When Wash ran into the room he could almost feel how the fight had gone, Carolina's anger and Tex's coldness fighting like seawater and lava, and underneath them the earth would crack.

He was the last one to arrive, although Florida, Maine, and South had stayed outside and created a perimeter for a landing zone. York and North were already there, looking at the two women as if unsure whether to evacuate.

Two women, just two -

Wash said, "Where's CT?"

He knew that this wouldn't end well - how could it, with what her betrayal had been? In what universe could it end well? But he had trusted in Tex to do her worst, because she was predictable in that, and he had trusted that he would see CT on the floor bound or hurt or something, because he also predicted that the Director was pitying or at least curious.

The Director would want to interrogate CT, and Wash could see her then.

But all that was his imagination running away from him, and in front of him was Carolina, turning toward him, saying -

"She's gone. Agent Texas hit her." Carolina looked at Tex, two tectonic forces glaring without human eyes, and Wash felt excluded from their private hatred.

Instead of asking again Wash moved forward, looking around as if he would find her behind a console. "Where is she?"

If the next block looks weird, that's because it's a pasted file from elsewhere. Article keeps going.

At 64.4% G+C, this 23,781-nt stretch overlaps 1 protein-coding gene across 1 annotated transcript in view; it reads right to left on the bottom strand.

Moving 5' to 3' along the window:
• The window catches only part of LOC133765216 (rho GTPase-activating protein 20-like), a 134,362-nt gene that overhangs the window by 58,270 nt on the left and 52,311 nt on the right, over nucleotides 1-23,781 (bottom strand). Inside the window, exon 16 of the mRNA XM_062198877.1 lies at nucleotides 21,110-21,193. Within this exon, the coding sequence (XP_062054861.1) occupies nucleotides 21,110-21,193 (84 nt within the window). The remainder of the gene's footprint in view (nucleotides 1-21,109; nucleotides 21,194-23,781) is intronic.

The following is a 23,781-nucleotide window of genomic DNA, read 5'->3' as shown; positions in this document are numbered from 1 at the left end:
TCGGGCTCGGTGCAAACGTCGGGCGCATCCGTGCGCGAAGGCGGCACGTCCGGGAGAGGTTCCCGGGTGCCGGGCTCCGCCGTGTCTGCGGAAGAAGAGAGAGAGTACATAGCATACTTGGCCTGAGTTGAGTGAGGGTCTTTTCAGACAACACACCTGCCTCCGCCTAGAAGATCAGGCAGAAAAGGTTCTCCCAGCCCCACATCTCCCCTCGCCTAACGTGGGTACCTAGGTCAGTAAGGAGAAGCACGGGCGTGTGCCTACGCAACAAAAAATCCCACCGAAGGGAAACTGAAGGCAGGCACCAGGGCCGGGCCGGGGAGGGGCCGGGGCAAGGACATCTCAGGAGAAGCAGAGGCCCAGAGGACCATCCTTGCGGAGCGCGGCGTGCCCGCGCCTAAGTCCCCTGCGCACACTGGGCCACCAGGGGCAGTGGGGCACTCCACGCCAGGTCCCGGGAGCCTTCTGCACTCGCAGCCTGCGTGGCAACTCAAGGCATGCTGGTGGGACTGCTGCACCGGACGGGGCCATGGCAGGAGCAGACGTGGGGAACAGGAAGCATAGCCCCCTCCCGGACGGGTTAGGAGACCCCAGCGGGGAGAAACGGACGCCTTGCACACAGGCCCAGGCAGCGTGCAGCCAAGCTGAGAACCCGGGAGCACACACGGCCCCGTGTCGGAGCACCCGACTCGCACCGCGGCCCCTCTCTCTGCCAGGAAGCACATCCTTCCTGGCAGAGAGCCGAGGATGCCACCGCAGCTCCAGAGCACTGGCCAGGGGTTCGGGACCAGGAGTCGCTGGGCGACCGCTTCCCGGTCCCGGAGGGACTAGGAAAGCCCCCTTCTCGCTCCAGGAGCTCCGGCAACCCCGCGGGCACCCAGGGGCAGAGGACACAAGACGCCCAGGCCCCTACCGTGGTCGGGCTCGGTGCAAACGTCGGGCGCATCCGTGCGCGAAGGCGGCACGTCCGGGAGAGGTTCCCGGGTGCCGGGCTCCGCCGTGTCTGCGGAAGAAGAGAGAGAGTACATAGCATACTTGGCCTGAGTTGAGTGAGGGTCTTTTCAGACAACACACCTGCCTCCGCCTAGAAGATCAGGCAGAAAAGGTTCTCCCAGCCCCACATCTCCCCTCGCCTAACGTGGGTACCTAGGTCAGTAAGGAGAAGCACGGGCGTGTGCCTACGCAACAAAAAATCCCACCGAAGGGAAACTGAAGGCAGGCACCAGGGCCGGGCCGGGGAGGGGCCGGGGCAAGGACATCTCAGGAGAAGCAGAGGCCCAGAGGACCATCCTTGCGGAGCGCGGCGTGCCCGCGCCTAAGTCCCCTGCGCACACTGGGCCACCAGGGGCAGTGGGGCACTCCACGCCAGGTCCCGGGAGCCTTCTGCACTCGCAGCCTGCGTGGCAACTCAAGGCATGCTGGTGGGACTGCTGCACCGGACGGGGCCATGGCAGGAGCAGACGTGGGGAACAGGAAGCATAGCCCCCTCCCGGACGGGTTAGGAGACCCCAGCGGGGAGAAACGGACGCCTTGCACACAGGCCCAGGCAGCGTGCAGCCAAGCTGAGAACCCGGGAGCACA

"She didn't survive that," Texas said without inflection, and perhaps not gloating was just enough kindness because Wash ignored who had done it (Tex, in the unconventional sense, outranked him) and focused on what had been done.

York clapped him on the shoulders.

"I'm not going to fall over," Wash muttered, but in truth he had been leaning. Maybe he was - dizzy and unfocused, he felt weak like the polar opposite of falling in love. For a moment he hated the feeling of his helmet covering his ears. The black floor, and the slight ocean smell of the air nauseated him. He pulled against York's hands but couldn't move, not with the other man gripping the armor over his shoulders.

"We have to go," Carolina said, still speaking to Tex. "The mission's over."

York's hands dropped to his sides. North said, "Did you get the data?"

Carolina finally looked at him. "It's gone too."

Tex magnetized her weapon to her back with a snapping sound as loud as armored footfalls.


The next person to talk louder than a whisper was 479. The others kept gravelike, Carolina and York's heads bobbing and turning as they talked to each other on a private channel. 475 had no compunctions, though - she was all bravado and wings. When she roared into the middle of the ship ard it was as if she were making an effort to cause even more destruction than the Freelancers had caused, blowing dust across the courtyard, an empty oil drum overturning with a hollow clang. "All aboard!" She called out, and the Freelancers climbed up the ramp, almost too many to fit now with Maine and Tex coming along. Wash found himself sitting between York and Maine, glad that Maine's shoulder like a wall kept him from looking at Carolina as she palmed open the door to the bridge.

"Did you find CT?" the pilot said, and the Freelancers looked around. Carolina at Tex, York at Carolina, Wash at the floor. Tex still staring into whatever plains she was seeing.